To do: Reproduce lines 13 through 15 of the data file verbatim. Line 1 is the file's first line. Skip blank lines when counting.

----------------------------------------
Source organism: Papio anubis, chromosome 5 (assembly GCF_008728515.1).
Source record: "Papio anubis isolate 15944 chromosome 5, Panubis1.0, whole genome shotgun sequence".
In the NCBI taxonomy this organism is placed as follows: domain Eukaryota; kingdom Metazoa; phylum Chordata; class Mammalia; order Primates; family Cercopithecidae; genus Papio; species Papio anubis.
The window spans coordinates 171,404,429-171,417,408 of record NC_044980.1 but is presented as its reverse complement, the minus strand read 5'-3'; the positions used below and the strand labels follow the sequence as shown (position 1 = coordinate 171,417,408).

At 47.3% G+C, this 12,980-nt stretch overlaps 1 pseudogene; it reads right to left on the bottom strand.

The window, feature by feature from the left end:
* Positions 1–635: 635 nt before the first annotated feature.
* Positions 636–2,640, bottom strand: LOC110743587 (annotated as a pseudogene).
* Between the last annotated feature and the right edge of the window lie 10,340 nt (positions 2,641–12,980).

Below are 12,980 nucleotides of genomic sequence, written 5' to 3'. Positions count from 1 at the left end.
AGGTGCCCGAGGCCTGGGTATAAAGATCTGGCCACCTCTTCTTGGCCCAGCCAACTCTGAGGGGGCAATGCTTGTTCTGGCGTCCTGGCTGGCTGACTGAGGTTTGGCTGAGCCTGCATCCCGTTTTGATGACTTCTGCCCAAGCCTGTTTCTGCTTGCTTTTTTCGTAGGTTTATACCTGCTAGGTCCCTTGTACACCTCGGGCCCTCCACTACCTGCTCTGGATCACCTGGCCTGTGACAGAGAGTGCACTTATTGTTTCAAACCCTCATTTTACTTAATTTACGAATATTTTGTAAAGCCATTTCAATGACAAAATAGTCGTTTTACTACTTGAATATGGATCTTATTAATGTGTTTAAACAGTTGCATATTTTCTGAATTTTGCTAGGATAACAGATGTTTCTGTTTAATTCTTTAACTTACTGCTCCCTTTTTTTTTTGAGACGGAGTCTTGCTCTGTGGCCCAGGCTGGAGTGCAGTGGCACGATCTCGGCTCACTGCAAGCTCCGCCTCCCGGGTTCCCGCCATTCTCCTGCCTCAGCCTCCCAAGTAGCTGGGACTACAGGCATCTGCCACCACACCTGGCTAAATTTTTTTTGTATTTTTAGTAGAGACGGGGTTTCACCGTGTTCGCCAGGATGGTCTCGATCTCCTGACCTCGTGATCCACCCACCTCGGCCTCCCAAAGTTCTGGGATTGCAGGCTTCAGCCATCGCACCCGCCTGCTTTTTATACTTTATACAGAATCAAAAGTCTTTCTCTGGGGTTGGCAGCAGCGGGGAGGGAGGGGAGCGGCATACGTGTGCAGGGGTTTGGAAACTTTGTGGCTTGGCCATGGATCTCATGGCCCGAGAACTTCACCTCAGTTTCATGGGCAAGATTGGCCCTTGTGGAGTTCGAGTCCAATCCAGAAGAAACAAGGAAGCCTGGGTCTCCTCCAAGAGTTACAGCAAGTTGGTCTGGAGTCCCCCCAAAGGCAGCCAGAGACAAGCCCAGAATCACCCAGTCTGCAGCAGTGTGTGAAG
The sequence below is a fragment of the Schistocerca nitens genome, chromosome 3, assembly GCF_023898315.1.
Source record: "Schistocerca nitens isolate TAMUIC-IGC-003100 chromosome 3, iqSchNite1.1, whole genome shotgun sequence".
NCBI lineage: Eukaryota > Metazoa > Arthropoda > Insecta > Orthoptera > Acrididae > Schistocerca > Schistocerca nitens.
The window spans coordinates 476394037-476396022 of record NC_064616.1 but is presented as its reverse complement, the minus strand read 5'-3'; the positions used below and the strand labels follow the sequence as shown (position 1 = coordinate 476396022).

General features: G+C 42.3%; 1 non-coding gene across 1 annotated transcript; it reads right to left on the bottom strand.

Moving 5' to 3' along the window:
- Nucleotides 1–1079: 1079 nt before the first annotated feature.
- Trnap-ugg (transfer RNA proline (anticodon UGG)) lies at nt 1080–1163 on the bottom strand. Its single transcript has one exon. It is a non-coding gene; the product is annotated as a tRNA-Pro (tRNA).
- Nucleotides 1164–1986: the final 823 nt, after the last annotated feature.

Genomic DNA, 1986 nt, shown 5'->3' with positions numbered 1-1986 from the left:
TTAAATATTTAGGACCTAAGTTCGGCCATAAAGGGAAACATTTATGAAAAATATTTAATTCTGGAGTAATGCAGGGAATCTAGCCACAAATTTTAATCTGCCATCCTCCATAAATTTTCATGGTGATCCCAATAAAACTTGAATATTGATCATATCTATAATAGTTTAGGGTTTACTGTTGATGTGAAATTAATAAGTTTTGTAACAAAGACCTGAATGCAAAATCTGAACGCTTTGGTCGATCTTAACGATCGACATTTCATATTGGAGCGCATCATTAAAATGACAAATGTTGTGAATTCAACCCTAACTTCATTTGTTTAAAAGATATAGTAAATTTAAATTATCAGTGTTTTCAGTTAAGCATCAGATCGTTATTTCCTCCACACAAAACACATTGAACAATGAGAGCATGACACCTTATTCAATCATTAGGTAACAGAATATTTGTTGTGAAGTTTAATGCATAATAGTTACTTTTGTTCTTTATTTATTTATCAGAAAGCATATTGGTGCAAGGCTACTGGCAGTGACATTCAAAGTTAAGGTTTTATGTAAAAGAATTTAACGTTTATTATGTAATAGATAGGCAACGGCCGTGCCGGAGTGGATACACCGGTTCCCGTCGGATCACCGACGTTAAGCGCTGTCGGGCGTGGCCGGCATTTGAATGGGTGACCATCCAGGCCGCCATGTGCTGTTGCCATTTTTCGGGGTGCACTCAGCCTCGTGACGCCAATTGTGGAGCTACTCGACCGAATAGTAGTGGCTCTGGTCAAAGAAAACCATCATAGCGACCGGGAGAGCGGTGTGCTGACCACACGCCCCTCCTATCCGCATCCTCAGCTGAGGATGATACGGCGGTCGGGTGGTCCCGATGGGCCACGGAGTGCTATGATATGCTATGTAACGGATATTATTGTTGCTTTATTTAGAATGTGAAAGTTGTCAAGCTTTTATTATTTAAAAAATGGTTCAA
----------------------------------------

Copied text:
Source record: "Schistocerca nitens isolate TAMUIC-IGC-003100 chromosome 3, iqSchNite1.1, whole genome shotgun sequence".
NCBI lineage: Eukaryota > Metazoa > Arthropoda > Insecta > Orthoptera > Acrididae > Schistocerca > Schistocerca nitens.
The window spans coordinates 476394037-476396022 of record NC_064616.1 but is presented as its reverse complement, the minus strand read 5'-3'; the positions used below and the strand labels follow the sequence as shown (position 1 = coordinate 476396022).